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What ever became of African child prodigy Kelvin Doe?

2 min read

Good Stuff
What ever became of African child prodigy Kelvin Doe?
Source: Youtube/THNKR

At just 13 years old he built a radio station in Sierra Leone from junk he found at the dump, but where is the young genius now?

As a preteen Kelvin built his own radio station from discarded junk

At just 13 years old, Kelvin Doe was the MacGyver Jr. of Sierra Leone. Kelvin invented batteries, an FM transmitter (and a generator to power it), an amplifier, a three-channel mixer and a microphone receiver. All this by using trash salvaged from the dump. As a preteen he began to build his own radio station from discarded metal, cargo boxes and scrap cables. He would broadcast news, his favourite tunes, and he even took up DJ-ing under the name "DJ Focus". But where is this bright young engineer now?

By 15 years of age Kelvin had attracted the attention of MITSource: Facebook/BrightVibesAfrica

Kelvin’s latest inventions include an emergency shoe charger and a device to track lost phones

These days, 21-year-old Kelvin Doe runs his own company called KDoe-Tech Inc. and also founded The Kelvin Doe Foundation. He is constantly working on new gadgets and shares them on his Twitter account. His latest inventions include an emergency shoe charger and a device to help track lost mobile phones.

At first his family chastised him for spending time at the dump and collecting trash, but the budding inventor never lost heart and continued to focus on his engineering skills. He perfected batteries to power lights in local homes, and he fixed all of his friends’ electrical devices.

The young inventor first emerged as a finalist of GMin’s Innovate Salone Idea Competition with a generator made with soda, acid and metal, and held together with electrical tape. That competition led him to meet David Sengeh at a summer camp organised and run by Innovate Salon. Sengeh is a MIT Ph.D. student.

Sengeh invited Kelvin to the MIT Visiting Practitioner’s Program, as the youngest person to ever participate. His accomplishments and amazing experience were documented and soon went viral.

Afterwards, Kelvin spoke on TEDxTeen in 2012 (see below) and told his story to undergraduate engineering students at Harvard College.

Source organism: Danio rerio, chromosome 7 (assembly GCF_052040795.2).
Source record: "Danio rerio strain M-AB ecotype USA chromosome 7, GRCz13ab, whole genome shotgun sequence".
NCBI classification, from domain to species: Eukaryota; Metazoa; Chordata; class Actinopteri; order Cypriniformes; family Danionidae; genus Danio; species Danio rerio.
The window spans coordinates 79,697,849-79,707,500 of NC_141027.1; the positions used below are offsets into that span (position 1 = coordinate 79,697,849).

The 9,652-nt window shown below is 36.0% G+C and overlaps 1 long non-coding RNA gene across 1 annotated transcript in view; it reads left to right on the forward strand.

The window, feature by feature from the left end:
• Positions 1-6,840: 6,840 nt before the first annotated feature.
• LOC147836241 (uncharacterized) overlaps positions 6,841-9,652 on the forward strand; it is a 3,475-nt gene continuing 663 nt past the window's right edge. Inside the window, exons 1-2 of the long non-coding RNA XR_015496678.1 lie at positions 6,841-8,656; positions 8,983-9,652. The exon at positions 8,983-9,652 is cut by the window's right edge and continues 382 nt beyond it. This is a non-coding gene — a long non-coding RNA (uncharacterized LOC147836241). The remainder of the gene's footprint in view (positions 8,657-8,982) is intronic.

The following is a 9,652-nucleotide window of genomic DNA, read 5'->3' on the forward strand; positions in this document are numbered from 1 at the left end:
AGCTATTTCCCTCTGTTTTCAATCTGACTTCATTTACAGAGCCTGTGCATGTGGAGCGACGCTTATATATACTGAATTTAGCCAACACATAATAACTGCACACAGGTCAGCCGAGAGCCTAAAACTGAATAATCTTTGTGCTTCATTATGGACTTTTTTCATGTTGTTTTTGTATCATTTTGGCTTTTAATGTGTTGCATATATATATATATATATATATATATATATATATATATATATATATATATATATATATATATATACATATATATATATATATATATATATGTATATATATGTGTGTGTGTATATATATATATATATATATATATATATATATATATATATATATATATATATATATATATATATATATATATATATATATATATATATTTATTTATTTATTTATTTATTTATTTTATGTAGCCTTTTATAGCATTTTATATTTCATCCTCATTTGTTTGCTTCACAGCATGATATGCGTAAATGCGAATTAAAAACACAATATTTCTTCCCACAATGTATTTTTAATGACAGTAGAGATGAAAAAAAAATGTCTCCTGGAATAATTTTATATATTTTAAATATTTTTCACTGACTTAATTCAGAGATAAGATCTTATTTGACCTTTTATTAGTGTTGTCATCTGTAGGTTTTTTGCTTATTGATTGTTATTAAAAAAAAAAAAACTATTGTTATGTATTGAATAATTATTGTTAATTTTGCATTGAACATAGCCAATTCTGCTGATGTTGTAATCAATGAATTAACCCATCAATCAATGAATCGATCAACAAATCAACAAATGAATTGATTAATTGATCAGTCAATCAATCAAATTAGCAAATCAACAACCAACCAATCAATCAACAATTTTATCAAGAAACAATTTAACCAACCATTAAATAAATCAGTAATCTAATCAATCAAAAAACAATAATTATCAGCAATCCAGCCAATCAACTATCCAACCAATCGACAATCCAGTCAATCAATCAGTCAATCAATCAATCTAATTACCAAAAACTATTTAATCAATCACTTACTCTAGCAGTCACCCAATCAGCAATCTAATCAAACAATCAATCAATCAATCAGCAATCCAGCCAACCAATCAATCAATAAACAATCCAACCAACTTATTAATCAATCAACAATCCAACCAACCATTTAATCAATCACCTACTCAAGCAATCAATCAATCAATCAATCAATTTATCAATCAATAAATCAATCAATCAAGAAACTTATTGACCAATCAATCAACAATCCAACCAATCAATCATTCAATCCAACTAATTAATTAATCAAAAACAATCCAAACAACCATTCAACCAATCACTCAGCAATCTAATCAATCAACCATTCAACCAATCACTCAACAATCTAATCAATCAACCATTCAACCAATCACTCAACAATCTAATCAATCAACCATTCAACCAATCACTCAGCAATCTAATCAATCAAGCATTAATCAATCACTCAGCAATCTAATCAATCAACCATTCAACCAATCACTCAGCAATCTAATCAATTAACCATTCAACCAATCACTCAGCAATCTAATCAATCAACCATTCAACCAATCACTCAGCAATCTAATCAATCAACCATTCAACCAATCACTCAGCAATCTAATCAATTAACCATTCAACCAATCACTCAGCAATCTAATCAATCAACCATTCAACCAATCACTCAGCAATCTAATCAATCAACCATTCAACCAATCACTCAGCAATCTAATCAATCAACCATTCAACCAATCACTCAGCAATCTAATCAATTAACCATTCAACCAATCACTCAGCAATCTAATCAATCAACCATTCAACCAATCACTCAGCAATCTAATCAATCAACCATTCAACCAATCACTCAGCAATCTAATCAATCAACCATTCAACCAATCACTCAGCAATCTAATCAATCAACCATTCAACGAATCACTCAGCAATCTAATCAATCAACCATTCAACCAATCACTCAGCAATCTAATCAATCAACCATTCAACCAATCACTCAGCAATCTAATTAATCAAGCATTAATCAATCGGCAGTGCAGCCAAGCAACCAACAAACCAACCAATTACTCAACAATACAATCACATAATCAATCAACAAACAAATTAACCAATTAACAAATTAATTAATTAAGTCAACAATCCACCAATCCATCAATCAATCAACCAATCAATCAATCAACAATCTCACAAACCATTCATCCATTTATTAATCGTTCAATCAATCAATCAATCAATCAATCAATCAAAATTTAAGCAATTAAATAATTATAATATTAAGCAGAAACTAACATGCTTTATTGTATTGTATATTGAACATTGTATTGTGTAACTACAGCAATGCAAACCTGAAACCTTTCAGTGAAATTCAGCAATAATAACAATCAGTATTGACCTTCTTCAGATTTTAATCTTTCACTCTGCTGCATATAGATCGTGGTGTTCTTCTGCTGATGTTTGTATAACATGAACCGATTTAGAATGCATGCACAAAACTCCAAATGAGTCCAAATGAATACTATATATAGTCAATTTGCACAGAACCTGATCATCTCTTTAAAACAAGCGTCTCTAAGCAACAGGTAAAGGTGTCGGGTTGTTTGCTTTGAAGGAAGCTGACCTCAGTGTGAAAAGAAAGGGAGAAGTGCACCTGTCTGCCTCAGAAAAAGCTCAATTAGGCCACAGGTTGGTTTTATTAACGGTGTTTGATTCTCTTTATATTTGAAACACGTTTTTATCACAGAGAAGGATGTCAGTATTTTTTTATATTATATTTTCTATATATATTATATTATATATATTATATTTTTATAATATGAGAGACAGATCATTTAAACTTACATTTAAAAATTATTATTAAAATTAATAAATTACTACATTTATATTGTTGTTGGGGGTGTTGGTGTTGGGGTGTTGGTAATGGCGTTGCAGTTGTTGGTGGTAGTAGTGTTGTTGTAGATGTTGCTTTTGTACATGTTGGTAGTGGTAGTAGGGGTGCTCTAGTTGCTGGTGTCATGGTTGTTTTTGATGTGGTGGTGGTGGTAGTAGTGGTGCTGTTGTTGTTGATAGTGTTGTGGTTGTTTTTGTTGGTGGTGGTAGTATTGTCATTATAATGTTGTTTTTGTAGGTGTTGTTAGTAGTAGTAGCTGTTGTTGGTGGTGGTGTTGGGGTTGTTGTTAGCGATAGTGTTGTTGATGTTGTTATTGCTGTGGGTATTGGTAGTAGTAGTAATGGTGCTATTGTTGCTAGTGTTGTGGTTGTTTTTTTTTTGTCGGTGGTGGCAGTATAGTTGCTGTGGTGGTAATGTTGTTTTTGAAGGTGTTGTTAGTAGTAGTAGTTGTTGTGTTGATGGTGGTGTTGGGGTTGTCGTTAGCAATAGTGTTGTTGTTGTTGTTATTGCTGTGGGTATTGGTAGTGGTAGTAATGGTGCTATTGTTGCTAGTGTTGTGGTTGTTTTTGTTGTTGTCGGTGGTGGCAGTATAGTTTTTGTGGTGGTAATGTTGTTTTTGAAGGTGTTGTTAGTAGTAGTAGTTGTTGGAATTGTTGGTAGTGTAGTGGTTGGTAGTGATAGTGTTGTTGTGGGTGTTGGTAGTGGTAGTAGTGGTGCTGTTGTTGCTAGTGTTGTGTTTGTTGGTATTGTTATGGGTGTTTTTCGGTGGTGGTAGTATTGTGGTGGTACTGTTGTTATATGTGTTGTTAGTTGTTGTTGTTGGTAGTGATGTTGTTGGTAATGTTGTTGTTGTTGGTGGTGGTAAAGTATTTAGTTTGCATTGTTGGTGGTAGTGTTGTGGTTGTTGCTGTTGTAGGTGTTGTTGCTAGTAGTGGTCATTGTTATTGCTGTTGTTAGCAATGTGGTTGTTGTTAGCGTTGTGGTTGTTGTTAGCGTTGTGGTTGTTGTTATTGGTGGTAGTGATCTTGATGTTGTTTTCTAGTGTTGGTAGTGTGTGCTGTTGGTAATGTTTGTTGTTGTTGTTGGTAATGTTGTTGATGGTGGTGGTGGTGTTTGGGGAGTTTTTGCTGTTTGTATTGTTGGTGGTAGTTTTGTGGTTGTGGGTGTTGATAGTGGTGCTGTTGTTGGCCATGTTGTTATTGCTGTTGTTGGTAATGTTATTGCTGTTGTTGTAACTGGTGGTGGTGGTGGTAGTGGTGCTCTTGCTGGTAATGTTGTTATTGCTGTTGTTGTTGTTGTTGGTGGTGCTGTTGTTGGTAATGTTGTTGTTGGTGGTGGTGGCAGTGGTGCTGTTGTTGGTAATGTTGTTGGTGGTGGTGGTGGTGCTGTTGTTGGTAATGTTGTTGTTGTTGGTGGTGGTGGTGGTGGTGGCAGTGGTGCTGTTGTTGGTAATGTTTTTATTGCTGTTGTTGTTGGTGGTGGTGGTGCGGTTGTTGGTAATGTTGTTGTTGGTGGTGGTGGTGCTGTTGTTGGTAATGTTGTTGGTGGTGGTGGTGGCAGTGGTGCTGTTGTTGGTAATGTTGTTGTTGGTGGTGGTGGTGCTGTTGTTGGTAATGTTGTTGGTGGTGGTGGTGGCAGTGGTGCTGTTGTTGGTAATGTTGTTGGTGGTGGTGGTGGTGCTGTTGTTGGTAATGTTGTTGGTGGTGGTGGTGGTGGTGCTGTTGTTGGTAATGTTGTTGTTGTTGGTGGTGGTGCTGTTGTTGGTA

In May of 2013, Doe’s dream came true. He signed a $100,000 solar project agreement with Canadian High-Speed WiFi Service Provider. Now he is the CEO of his own company. This one young man with vision made a big difference to a small town in Sierra Leone. Check out Kelvin’s Facebook Page.

Source: InterestingEngineering

“I love inventing” – Kelvin Doe Kelvin’s story has since gone viral, inspiring millions and having been viewed by more than 10 million people. Subsequently, Kelvin has guest-lectured to undergraduates at Harvard, and presented a talk at TEDxTeen in 2013, as highlighted in the video above. Source: Youtube/THNKR

Kelvin Doe: repected African inventor

Kelvin Doe is now one of the most respected young African inventors. He has met various world leaders, including former US Secretary of State Hillary Clinton, and Ghanaian President, Nana Akufo-Addo. He recently concluded his Innovation Catalyst Tour in Ghana – a 14-day tour of Ghana, where he spoke at 10 universities and visited some of the top Ghanaian tech startups.
 

Presidential advisor Naasu Fofanah says somewhat fondly of Doe: “You can have kids with all sorts of technologies but they are out there doing drugs, being rogues. But here is a kid who has been going to the garbage and basically messing his mother’s very tiny living room with all sort of dirt.” 

But it’s fair to say that everyone in Sierra Leone is proud of the young man who spent his days at the dump collecting other people’s trash to make his world, and that of others, a better place.

Kelvin can still be found at the dump looking for useful parts for his latest inventions.
One man’s waste is another man’s inspiration Kelvin can still be found at the dump looking for useful parts for his latest inventions. Source: Youtube/THNKR
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Help to empower young innovators to take ownership of the problems in their communities. Help challenge youth to design solutions and to become thought leaders and game-changers that their countries need. Your donations will support youth in Sierra Leone, Kenya and South Africa to procure local materials, which they will use to develop and test their innovations in their local communities.